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The Turpin Case and the Urgent Call to Neighbor

The recent discovery of 13 siblings allegedly neglected, starved, and tortured by their parents embodies the essence of human depravity. Disgust churns in our stomachs as we consider the deplorable conditions that prosecutors claim Louise and David Turpin “raised” their children in—shackled to beds, deprived of food, beaten, compelled to wallow in filth. We balk at the thought of parents discarding the children God entrusted to them as rotten and expendable. We wonder how they could withdraw all affection from their children, and dote on their dogs instead. If true, this case of child abuse exemplifies raw sin. It exposes evil at its most horrific. We recoil from the sight of it, because the soul knows no other response.

These shocking findings in Perris, California, have appropriately sparked outrage. As desperation spurs us to act, the public dialogue has focused on homeschooling, with a flurry of articles debating the need for tighter regulation. As a homeschooler myself, I’ve read these arguments with interest, but I can’t ignore the greater issue lurking between the lines. A more sinister question, fundamental to Christian identity, hovers in the squalid hallways of the Turpin house.

Why did no one report this abuse?

Neighboring Neglect

The Turpin family didn’t live remotely, lost in the wilds of some forgotten corner of the world. God placed them in a community. They lived in suburbia, where rows of cookie-cutter homes fringed their own. Neighbors noted the emaciated children pacing within rooms. They saw the bicycles untouched on the lawn, and felt taken aback when a casual greeting elicited widened eyes and a panicked retreat into the house. Previous neighbors saw the filthy and unsettling conditions the family left in Texas, with the refrigerator padlocked shut, ropes tied to beds, and dogs eating dirty diapers discarded on the floor. Relatives tried to reach out to the kids, but were barred from contact. Classmates noted one child’s grimy clothes while she attended public school for four years, and at least one teacher admonished her for wearing trash in her hair.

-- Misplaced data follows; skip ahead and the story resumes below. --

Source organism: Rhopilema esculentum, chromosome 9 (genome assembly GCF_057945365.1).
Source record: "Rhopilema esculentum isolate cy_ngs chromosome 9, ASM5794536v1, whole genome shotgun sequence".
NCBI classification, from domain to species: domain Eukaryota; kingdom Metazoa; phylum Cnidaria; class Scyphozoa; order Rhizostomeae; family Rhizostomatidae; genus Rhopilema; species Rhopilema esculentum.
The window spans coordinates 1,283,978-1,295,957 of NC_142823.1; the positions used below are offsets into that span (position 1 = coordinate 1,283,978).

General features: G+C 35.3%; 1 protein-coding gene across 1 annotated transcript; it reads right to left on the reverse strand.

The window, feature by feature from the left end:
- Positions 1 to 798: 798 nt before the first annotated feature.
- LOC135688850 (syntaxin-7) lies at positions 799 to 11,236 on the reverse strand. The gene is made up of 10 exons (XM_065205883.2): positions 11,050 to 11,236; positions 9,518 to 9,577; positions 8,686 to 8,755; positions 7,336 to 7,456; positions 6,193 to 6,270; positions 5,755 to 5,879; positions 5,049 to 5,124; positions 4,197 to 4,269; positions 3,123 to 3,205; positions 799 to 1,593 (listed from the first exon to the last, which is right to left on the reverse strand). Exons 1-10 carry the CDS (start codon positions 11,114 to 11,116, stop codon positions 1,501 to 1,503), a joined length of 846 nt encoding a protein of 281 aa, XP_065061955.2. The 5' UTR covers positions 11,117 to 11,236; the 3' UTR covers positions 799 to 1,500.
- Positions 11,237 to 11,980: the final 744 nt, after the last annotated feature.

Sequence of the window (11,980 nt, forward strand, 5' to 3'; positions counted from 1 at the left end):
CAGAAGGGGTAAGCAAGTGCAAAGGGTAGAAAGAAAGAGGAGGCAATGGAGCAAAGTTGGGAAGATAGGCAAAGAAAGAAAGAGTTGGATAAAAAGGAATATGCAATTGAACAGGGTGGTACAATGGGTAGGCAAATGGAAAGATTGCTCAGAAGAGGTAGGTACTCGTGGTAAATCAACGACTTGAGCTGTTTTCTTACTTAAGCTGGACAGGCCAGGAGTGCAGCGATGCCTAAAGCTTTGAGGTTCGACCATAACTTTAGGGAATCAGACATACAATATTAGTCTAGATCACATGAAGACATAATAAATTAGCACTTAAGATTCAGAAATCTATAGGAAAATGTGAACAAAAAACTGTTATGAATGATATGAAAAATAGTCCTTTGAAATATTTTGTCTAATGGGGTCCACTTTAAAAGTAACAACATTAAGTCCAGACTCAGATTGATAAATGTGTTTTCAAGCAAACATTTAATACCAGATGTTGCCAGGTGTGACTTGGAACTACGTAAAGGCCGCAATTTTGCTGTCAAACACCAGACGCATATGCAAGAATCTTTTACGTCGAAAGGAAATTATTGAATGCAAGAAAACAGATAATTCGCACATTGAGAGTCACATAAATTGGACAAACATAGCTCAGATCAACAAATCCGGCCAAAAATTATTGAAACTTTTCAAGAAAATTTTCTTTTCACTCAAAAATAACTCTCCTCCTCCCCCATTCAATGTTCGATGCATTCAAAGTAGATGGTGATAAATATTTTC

Neighbors, family members, teachers, and classmates noted things amiss. Yet over decades of alleged abuse, no report reached the desk of a police officer or social worker. Not one. Acquaintances now voice remorse that the children suffered for so long, and some have lovingly assembled care packages to express their regrets. Yet when asked why he didn’t contact authorities, one neighbor remarked, “We discussed it and we didn’t want to have the repercussions with [the family].”

Jesus taught that loving our neighbors is second in importance only to our devotion to God (Matt. 22:37–40). We’re called to love one another as Christ loved us (John 13:34)—with a radical love that reaches out and sacrifices. We are to lay down our lives for others (John 15:13).

The Turpin case warns us against a cultural tide that veers away from this sacrificial love in favor of a pervasive complacency.